A Powerful London Play Responds to Boko Haram: Olu

olu play

The cast rehearses scenes from Olu.

Hidden in a cul de sac, was The Cockpit Theater, which on this particular cold, holiday-break-night was promoting “Theatre in the Pound” an award winning evening that showcases plays from emerging artists, directors, and writers. Unfamiliar to London’s theatre scene, I decided to give this one-pound-entry event a chance.


The evening was packed with diverse themes, actors, and plots. One play that particularly stood out for me was ‘Olu’, written and performed by Ese Ighorae and directed by her fiancée Joss Lacey. The plot revolves around a British-Nigerian schoolgirl named Olu, whose father sends her from England to boarding school in Nigeria, after her grades start to slip. Unaccustomed to Nigerian way of life and conditioned to her Western upbringing, she struggles to fit into her new environment, particularly when it comes to socializing with the rest of the all female student body.


Clashing cultures and beliefs leave her unable to identify with her schoolmates. The plot unravels during a class presentation in which Olu recites her homework assignment, a poem in which she shares her homesickness and yearn for her English life. Upon hearing her poem, the popular girls in the class find insult in Olu’s lack of integration and become frustrated by the negative representation of Nigeria and the lack of foreign understanding and appreciation of the country.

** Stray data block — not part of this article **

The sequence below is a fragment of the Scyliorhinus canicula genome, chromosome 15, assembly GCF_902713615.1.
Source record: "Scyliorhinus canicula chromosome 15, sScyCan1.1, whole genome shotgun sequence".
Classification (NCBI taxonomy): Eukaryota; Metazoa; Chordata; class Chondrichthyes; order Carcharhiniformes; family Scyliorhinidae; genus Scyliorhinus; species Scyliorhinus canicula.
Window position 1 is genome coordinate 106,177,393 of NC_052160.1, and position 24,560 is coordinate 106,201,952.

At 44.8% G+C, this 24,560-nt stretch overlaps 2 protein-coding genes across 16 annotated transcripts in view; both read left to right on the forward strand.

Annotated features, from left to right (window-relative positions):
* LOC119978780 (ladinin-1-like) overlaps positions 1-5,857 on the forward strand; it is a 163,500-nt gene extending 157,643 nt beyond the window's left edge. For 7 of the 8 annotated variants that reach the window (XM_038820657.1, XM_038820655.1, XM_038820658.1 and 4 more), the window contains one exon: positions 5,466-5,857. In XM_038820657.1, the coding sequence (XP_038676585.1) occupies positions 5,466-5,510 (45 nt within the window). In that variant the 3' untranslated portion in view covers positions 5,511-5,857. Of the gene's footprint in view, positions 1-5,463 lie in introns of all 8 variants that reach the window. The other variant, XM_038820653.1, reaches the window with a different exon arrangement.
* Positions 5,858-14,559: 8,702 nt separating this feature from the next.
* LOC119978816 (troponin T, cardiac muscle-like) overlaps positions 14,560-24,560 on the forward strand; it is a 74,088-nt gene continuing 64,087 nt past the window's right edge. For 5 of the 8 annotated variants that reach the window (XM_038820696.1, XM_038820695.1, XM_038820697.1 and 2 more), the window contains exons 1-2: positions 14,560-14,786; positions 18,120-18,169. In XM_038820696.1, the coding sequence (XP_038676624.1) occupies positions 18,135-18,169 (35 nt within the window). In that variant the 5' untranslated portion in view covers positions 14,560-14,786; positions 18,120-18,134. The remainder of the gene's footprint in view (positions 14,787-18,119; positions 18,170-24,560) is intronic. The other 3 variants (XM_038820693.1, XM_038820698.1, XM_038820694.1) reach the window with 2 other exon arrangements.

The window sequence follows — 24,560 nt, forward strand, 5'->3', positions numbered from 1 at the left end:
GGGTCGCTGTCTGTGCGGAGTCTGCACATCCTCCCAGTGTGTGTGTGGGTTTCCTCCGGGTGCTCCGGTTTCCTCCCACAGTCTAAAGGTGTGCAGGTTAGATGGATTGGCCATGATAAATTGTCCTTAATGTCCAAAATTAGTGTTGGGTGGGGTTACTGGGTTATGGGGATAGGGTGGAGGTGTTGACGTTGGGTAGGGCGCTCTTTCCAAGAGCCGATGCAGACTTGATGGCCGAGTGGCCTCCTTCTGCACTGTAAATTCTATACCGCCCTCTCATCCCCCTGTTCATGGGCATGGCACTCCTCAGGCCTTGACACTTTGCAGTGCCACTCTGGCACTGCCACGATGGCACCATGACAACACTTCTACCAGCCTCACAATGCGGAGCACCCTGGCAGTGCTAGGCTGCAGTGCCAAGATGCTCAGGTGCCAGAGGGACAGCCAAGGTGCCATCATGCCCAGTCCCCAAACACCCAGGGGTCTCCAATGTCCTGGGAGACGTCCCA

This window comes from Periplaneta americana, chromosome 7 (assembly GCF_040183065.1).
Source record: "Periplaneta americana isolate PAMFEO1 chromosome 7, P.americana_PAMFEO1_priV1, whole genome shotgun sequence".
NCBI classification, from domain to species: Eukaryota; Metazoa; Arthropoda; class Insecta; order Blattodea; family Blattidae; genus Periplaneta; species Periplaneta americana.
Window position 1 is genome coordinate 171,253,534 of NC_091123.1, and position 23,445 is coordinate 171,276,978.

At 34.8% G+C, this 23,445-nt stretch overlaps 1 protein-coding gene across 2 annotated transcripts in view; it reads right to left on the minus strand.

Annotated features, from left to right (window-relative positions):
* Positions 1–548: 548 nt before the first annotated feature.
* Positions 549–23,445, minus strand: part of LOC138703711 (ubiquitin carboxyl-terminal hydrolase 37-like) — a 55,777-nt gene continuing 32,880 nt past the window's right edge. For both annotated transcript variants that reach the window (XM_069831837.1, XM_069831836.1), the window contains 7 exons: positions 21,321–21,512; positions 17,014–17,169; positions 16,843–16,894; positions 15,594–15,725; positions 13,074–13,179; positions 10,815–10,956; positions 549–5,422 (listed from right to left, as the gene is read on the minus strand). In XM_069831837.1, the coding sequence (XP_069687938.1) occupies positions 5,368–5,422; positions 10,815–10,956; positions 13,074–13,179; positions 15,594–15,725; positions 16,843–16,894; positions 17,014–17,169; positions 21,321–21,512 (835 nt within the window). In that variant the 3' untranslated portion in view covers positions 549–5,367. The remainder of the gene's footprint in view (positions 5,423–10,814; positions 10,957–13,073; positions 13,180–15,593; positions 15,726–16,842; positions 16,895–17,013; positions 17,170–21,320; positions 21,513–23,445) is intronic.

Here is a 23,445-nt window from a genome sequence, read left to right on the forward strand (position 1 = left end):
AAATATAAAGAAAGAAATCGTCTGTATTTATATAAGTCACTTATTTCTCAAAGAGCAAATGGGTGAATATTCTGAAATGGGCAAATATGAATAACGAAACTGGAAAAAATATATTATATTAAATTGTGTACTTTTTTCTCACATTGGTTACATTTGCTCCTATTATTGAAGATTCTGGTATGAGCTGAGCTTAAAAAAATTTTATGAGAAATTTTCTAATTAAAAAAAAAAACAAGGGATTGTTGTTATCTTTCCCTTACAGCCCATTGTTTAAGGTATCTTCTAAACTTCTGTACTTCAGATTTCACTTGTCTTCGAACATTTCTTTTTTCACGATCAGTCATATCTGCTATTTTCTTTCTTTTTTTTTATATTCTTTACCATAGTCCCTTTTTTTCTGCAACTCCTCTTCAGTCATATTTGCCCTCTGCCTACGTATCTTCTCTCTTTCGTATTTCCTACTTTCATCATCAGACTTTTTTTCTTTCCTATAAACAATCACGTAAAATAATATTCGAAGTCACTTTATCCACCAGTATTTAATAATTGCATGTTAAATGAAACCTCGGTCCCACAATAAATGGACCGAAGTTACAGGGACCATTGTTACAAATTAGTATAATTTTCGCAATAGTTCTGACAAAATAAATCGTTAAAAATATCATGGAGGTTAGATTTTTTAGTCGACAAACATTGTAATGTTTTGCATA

The climax of the play deciphers when the teacher asks them to debate their opinions in a respectful manner. The back and forth dialogue was rich, powerful, conceptual and insightful. The chemistry between the actors and the intensity of the lines they performed were equally strong, I was at the edge of my seat. By the end of their debate I was left feeling optimistic. I imagined that the relationship between the schoolgirls would improve, now that each had expressed their feelings. However, the end of the play also left the audience with a feeling of uncertainty for Olu. Will her situation improve?


After a brief Q+A with the actors, the writer and director, I discovered what I had watched, was just an excerpt of a longer piece by the same title, “Olu”. The writer Igborae keenly explained that her Nigerian ancestry and her feelings about the kidnapping of over 200 girls by Boko Haram fueled the inspiration behind the play. The devastating event greatly impacted her, it lead to her writing “Olu” along with starting a campaign called London Cares : Bring Back Our Girls, a way for her to bring awareness to this tragedy. Ighorae’s careful representation of cultural relativism and politically provocative dialogue on north-south relations come to life on stage, as the thrilling cast put on a powerful performance.


Luckily, for those who missed this well-performed excerpt, the full length play should be out in theatre this year. For more information, check out their Facebook page : London Cares Bring Back Our Girls.